A former Army financial counselor accused of siphoning millions of dollars from deceased soldiers’ life insurance funds pleaded guilty in federal court Tuesday, accepting a deal with prosecutors that could put him in jail for years after acknowledging he scammed grieving widows and children, the Justice Department said.

After publication of a Washington Post investigation, federal investigators last year charged Caz Craffy, whose duties included providing basic financial guidance for Army families facing the loss of loved ones, with illegally exploiting his government job to produce clients for a brokerage firm where he moonlighted. With control over the accounts belonging to two dozen grieving families, authorities alleged, Craffy oversaw cumulative losses of $3.7 million stemming from shady trades that net him about $1.4 million in commissions.

Craffy, 41, of Colts Neck, N.J., was charged with 10 counts, including wire and securities fraud. His plea agreement calls for a prison term of eight to 10 years. The judge presiding over the case will determine his sentence in August along with the amount of restitution Craffy must pay.

Craffy had faced decades in prison if convicted at trial. His attorney did not return a request for comment.

“Those who target and steal from the families of fallen American servicemembers will be held accountable for their crimes,” Attorney General Merrick Garland said in a statement circulated by the U.S. Attorney’s Office for the District of New Jersey, which handled the case. “Nothing can undo the enormous loss that Gold Star families have suffered, but the Justice Department is committed to doing everything in our power to protect them from further harm.”

The plea deal represents some measure of justice for the families, who said their trust in the military was violated when Craffy took advantage of his position and their vulnerability in a vast criminal enterprise than spanned more than four years. All told, prosecutors said, Craffy obtained nearly $10 million from the victims that he invested through a shadow brokerage career that went undetected by the Army.

Yet the outcome was bittersweet for those affected. Sharon Hartz said she met Craffy in 2019, days after her son Sgt. Thomas F. Anastasio passed away, and they discussed setting up investments to help his siblings. Those accounts lost $200,000, she said.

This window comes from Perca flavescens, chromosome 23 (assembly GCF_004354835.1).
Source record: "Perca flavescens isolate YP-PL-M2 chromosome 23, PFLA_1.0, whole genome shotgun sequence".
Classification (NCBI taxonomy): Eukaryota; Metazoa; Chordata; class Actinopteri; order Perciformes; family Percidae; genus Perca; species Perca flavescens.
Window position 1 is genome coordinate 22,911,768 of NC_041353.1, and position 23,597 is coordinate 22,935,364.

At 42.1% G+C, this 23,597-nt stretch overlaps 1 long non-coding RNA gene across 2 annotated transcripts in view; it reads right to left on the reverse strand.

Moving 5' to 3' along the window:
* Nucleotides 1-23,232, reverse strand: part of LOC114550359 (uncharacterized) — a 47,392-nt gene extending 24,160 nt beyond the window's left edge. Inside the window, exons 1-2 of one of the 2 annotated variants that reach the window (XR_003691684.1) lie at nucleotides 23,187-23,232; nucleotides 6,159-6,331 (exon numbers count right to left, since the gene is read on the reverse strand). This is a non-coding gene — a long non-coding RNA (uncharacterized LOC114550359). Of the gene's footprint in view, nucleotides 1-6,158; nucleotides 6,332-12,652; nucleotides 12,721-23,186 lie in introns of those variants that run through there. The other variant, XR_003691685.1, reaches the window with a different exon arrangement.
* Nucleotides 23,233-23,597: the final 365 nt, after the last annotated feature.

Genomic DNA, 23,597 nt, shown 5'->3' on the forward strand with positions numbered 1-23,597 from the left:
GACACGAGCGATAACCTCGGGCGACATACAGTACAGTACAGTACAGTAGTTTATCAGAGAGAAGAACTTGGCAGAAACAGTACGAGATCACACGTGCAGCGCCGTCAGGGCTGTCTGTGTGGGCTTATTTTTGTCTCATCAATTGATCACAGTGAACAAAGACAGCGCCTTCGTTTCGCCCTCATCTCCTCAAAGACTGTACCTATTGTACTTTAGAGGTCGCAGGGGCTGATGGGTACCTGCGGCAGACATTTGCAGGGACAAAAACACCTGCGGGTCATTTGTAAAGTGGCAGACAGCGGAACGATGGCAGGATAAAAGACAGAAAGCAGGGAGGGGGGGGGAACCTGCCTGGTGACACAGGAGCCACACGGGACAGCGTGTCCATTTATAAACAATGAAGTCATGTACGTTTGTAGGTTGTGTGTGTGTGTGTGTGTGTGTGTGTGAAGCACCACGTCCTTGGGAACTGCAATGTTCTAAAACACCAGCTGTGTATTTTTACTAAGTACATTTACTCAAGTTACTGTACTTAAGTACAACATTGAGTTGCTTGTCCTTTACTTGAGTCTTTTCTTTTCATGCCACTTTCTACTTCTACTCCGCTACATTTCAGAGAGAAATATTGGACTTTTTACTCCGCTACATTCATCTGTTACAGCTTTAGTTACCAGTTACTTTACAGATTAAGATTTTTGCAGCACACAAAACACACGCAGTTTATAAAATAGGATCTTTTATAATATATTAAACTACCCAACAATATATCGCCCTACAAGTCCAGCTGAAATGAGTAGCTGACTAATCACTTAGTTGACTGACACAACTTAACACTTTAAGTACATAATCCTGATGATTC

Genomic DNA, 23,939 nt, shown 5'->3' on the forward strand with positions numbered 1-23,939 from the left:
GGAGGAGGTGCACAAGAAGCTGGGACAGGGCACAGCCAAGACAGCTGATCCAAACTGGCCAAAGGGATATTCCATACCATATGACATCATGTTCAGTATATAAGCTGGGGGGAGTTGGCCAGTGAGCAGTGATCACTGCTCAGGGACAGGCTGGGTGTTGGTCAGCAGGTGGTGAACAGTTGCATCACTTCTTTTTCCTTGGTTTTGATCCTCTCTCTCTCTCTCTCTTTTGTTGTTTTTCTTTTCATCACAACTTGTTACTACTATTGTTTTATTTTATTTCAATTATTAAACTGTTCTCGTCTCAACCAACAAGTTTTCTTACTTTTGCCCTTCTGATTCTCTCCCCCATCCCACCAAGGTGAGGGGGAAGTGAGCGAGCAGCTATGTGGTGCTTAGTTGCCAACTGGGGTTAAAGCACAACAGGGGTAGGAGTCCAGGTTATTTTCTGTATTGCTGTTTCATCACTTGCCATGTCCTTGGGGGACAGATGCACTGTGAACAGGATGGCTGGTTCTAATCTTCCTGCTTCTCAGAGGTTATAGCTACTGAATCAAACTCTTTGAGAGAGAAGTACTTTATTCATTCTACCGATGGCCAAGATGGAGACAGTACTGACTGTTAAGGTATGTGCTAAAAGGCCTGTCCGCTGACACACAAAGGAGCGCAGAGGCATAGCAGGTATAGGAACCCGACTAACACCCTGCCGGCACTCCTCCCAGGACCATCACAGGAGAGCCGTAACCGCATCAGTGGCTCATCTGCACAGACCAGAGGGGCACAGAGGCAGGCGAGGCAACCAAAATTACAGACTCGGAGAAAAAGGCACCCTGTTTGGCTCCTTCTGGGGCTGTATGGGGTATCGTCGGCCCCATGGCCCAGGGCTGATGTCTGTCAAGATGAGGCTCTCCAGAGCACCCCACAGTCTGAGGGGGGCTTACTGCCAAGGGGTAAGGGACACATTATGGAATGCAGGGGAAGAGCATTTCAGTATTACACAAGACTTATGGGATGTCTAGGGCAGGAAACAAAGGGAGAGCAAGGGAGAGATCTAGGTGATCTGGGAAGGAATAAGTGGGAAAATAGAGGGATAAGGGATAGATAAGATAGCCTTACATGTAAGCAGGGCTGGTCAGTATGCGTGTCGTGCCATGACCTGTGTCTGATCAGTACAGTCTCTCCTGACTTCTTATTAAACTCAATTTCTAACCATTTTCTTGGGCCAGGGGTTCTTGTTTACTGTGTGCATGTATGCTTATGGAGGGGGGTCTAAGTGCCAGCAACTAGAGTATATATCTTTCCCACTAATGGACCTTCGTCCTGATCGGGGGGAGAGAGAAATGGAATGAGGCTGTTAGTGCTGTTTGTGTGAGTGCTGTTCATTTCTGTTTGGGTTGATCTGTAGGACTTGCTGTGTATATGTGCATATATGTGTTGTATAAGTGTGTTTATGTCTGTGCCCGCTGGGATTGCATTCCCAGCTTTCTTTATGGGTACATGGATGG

Hartz attended Tuesday’s hearing but said she felt unsatisfied by the plea deal and blamed the Army for missing signs of misconduct.

“The way he destroyed so many lives, the way he was so manipulative and took advantage of us in such a vulnerable time, I don’t think that’s enough for what he did,” she said. “I don’t think that’s justice.”

The criminal scheme began in 2018, a year after Craffy was hired by the Army as a survivor outreach financial counselor, the Justice Department said.

Such personnel can be a valuable resource for grieving families, helping “educate and support their clients on their benefits and estate planning needs,” an Army official said previously, emphasizing that their duties “do not include recommending or choosing specific investments and investing money.”

At the time, military life insurance payments were typically $400,000. (The sum was raised to $500,000 last year.) Families can receive an additional $100,000 to help cover immediate expenses and loss of income.

Families interviewed last year by The Post recalled how Craffy gained their trust by leveraging his Army credentials, and that they felt convinced it was safe to invest with him because he was sanctioned by the military. The accounts’ value then cratered because they were often based on speculative assets and volatile stocks, prosecutors said, and Craffy was indifferent to the losses because he was racking up commissions either way.

In some cases, Craffy was assigned to work with families he victimized, prosecutors said. In others, he scoured military databases to find additional people he could exploit, authorities said. The individual losses ranged from $6,300 to more than $375,000, court documents show.

Investigators, lawmakers and military officials said they were shocked and appalled by the scheme. It led to congressional action after The Post’s investigation exposed Craffy’s campaign to enrich himself at the expense of widows and children. The legislation, which was passed last year, established new requirements for the Defense Department to enhance vetting procedures for military financial counselors.

The U.S. Securities and Exchange Commission has a separate pending civil complaint against Craffy.

Craffy is a major in the Army Reserve, and it was unclear whether he will face further punishment in the military justice system. The Army Reserve declined to specify their next steps, citing privacy laws. In a statement, Lt. Col Addie L. Leonhardt, a spokeswoman, said, “We take these matters very seriously and will address this issue in accordance with Army regulations and the Uniform Code of Military Justice to ensure due process.”



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